Smoking in the girls’ room, sneaking a drink, napping
Subscribe and Save up to 55%
Why turn over control of our important bodily functions from an infinite inner wisdom that perfectly controls 25 quadrillion cells in every function every second of the day, to our educated intelligence that has a hard time remembering a telephone number?
Warm summer weather and more time outdoors bring with them predictable health problems, mostly minor, but nonetheless annoying. I would like to share some “home remedies” which are based mainly on herbal or holistic approaches.
This is all in service of an excuse to reissue a bunch of bicentennial humor that ran on WDBS from the fall of ’75 to July 4, 1976. There were well over a hundred different “bicentennial minutes,” and what follows was excerpted from the worst of them.
The province of the transformations of the soul in western society remains, for the most part, that of medicine and psychotherapy. Mostly, both acknowledge problems, rather than the states of evolution and transformation of the soul.
Throughout history plants have been the primary medicine used to treat physical and psychological illness. Many people are returning to nature as their primary healer, finding the approach of Western medicine often ineffective and expensive.
In this area of North Carolina, healthful foods and herbs grow wild throughout the year. . . . Persimmon, rosehips, and sassafras are three easy to find and easy to collect plants that are abundant.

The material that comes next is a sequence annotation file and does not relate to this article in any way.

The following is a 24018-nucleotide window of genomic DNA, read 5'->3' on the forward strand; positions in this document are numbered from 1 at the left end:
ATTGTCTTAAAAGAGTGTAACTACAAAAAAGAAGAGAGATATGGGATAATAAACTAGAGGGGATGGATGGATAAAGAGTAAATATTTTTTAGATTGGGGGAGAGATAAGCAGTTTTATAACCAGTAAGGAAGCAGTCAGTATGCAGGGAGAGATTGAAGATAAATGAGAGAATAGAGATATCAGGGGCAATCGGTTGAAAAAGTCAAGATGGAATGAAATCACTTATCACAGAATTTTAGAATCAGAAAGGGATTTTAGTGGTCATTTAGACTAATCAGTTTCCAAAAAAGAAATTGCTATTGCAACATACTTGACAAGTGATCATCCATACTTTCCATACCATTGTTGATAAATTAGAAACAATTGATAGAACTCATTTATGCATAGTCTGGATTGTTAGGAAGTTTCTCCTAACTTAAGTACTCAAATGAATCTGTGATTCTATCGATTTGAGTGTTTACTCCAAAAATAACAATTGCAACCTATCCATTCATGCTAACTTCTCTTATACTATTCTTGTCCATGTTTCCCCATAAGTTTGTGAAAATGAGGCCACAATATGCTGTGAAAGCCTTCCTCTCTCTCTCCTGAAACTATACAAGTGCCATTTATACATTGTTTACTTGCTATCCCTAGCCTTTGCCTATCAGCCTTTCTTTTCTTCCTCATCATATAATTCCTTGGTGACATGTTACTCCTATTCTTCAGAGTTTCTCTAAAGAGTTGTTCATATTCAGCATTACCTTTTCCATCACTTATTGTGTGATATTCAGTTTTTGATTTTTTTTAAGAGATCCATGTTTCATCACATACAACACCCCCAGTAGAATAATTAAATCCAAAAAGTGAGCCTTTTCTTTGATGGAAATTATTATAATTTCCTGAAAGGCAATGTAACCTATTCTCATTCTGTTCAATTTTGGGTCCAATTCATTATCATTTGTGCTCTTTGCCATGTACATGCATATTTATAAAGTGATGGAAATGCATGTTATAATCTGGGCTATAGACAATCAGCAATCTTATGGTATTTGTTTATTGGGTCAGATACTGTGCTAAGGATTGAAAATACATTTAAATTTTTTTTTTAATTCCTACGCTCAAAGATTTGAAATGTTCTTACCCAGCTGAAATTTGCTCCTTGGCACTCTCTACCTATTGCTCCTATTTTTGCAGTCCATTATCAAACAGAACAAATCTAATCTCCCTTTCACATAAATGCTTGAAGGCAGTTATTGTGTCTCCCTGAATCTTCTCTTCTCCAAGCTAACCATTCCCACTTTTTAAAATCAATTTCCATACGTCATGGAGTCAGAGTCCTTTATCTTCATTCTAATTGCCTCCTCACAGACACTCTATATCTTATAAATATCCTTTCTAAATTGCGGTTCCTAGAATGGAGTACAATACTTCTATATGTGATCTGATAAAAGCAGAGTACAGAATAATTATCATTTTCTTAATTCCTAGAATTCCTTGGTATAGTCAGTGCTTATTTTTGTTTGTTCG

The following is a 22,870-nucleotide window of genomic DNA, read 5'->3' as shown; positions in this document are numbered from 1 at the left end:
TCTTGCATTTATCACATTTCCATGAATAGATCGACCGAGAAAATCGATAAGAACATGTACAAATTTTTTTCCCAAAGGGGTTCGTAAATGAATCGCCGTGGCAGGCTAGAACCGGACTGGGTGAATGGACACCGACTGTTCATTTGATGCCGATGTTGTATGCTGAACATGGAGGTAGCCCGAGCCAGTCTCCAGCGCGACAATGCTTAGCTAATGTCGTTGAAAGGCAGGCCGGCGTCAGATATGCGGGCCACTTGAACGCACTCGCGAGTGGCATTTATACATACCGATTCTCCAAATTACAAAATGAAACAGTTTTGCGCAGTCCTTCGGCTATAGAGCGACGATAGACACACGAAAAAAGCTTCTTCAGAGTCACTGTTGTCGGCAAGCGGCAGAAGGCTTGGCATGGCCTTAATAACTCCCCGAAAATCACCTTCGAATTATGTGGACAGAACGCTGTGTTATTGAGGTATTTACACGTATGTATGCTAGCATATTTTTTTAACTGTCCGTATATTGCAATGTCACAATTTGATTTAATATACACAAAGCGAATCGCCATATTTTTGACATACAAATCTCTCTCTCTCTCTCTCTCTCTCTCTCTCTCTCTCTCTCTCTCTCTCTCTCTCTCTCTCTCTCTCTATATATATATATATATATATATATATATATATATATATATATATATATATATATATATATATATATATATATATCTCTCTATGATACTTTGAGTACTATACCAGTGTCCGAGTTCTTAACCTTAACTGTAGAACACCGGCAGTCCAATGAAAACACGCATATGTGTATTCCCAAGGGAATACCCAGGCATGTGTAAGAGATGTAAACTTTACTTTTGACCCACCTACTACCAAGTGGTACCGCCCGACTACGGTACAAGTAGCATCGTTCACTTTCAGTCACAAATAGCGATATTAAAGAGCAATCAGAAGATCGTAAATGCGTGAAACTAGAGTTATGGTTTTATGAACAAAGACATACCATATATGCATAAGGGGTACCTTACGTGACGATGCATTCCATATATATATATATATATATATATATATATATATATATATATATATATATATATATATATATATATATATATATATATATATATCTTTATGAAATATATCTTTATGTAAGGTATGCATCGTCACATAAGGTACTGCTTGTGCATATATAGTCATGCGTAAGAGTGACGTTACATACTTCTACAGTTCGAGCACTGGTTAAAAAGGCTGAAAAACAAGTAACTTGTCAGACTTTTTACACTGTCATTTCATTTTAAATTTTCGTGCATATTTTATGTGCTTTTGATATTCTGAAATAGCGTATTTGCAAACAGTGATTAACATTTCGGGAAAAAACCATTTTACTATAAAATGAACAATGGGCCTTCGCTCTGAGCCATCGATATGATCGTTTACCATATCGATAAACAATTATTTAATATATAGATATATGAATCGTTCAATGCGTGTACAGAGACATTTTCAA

This awareness, a quiet feeling that something was wrong, was with him at the age of 3. At 46, he resolved the conflict and became a woman. James was a traveler and, as a professional correspondent, crossed continents and scaled Everest. Yet it was Jan Morris who completed the most important journey, that to the woman hidden inside the man.
Everywhere out of doors that I go — city streets, roadsides, country fields, dense forests, wherever there is water and soil and sunlight (and these can be in the smallest quantities or poorest qualities) — I see plant life of such great beauty and uniqueness that I am dazzled with appreciation and wonder.
I entered John Umstead Hospital (Butner), on, or around the 13th of March, 1975.